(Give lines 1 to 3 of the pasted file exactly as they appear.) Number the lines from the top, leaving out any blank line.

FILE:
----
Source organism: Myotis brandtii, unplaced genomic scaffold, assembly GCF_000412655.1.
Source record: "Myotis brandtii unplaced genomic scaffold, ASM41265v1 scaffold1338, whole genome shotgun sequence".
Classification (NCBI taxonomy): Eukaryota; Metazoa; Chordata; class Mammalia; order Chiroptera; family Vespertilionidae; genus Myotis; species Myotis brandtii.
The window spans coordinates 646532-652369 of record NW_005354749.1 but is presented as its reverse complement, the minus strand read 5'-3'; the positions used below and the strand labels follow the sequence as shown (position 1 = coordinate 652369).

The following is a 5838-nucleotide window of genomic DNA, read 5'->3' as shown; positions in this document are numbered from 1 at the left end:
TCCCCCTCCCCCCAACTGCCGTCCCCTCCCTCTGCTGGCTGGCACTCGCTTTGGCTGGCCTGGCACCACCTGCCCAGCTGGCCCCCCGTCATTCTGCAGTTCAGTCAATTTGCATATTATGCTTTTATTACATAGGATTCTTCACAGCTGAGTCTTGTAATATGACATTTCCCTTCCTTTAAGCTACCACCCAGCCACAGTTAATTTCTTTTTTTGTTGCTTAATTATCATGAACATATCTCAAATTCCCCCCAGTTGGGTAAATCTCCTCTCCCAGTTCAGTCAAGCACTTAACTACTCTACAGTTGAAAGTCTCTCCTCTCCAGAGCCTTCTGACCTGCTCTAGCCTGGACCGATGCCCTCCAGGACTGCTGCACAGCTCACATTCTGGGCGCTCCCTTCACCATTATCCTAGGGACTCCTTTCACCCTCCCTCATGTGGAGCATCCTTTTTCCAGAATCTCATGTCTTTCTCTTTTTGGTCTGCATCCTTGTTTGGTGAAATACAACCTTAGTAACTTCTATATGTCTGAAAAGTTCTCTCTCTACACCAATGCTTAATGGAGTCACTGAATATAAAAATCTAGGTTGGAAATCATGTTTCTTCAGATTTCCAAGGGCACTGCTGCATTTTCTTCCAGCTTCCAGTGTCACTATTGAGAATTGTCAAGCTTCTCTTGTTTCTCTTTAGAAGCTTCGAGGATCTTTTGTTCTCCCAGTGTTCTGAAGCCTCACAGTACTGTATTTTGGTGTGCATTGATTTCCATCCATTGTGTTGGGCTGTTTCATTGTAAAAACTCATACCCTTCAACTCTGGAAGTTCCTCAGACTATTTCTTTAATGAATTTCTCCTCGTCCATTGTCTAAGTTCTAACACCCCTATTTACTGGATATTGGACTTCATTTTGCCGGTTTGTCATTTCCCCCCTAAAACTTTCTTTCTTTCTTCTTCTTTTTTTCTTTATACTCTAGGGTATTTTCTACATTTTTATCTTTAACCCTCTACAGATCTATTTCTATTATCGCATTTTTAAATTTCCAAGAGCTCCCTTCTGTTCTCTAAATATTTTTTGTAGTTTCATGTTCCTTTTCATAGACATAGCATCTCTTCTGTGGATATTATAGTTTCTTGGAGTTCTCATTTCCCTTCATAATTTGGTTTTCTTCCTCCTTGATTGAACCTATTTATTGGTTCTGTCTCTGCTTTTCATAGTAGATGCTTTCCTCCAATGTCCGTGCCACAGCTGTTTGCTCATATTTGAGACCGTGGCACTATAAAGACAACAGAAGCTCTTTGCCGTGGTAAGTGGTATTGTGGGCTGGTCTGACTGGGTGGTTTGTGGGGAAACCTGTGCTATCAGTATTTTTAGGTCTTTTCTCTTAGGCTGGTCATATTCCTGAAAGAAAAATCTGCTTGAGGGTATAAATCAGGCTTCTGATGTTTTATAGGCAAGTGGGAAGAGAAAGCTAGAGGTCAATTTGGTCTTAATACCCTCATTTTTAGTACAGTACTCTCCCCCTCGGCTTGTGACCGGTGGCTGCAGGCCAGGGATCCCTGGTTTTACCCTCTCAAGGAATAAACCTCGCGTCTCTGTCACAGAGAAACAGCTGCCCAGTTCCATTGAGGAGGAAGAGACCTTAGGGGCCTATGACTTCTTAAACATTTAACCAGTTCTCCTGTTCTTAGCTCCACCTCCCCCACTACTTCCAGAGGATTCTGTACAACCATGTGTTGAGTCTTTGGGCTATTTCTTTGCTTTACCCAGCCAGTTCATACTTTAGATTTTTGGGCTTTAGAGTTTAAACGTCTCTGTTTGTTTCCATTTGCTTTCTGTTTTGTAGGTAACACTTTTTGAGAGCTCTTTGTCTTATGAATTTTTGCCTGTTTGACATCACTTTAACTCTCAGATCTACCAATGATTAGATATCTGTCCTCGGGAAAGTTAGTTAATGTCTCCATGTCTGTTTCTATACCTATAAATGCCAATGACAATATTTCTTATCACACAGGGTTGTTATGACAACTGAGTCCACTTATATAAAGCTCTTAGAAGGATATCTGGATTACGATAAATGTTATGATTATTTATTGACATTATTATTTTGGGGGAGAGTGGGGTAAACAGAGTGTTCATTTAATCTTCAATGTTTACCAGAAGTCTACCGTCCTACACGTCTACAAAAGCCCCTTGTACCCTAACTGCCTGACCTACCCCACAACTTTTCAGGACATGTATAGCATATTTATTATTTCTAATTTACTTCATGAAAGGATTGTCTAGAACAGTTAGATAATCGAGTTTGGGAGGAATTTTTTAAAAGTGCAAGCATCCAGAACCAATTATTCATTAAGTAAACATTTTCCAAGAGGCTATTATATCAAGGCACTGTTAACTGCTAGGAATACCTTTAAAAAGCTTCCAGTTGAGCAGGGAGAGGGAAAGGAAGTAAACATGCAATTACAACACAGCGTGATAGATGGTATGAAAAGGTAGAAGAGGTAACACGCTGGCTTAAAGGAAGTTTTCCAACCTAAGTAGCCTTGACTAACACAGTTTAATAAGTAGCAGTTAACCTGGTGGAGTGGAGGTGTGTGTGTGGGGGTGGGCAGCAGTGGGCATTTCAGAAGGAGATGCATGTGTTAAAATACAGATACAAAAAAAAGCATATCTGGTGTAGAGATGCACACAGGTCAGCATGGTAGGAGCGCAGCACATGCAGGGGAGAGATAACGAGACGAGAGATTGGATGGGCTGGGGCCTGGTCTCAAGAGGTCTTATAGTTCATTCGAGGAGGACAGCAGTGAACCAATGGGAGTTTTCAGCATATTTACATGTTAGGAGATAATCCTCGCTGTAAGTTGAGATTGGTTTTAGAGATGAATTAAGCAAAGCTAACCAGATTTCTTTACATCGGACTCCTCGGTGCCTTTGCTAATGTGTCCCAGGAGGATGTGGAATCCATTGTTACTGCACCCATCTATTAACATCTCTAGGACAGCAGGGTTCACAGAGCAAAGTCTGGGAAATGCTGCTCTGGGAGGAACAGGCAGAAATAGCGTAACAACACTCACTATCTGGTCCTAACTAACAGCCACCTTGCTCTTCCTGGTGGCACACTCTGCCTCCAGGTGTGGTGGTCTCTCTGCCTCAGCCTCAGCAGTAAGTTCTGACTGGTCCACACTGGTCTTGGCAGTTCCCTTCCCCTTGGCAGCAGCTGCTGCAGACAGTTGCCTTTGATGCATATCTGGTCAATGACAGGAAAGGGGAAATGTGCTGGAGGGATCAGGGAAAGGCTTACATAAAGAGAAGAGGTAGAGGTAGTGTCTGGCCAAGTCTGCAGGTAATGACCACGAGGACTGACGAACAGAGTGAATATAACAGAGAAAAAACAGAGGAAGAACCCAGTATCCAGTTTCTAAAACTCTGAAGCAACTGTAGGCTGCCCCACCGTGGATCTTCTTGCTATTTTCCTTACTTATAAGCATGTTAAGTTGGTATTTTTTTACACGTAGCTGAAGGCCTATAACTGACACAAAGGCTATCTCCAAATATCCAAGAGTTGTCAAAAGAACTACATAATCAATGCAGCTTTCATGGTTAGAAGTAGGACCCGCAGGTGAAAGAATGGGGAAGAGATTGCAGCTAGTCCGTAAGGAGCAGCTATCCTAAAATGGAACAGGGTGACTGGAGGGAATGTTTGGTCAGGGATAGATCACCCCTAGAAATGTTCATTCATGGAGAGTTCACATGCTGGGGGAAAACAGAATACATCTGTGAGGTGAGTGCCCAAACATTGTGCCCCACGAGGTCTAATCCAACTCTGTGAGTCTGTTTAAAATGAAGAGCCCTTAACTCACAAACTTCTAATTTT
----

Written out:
Source organism: Myotis brandtii, unplaced genomic scaffold, assembly GCF_000412655.1.
Source record: "Myotis brandtii unplaced genomic scaffold, ASM41265v1 scaffold1338, whole genome shotgun sequence".
Classification (NCBI taxonomy): Eukaryota; Metazoa; Chordata; class Mammalia; order Chiroptera; family Vespertilionidae; genus Myotis; species Myotis brandtii.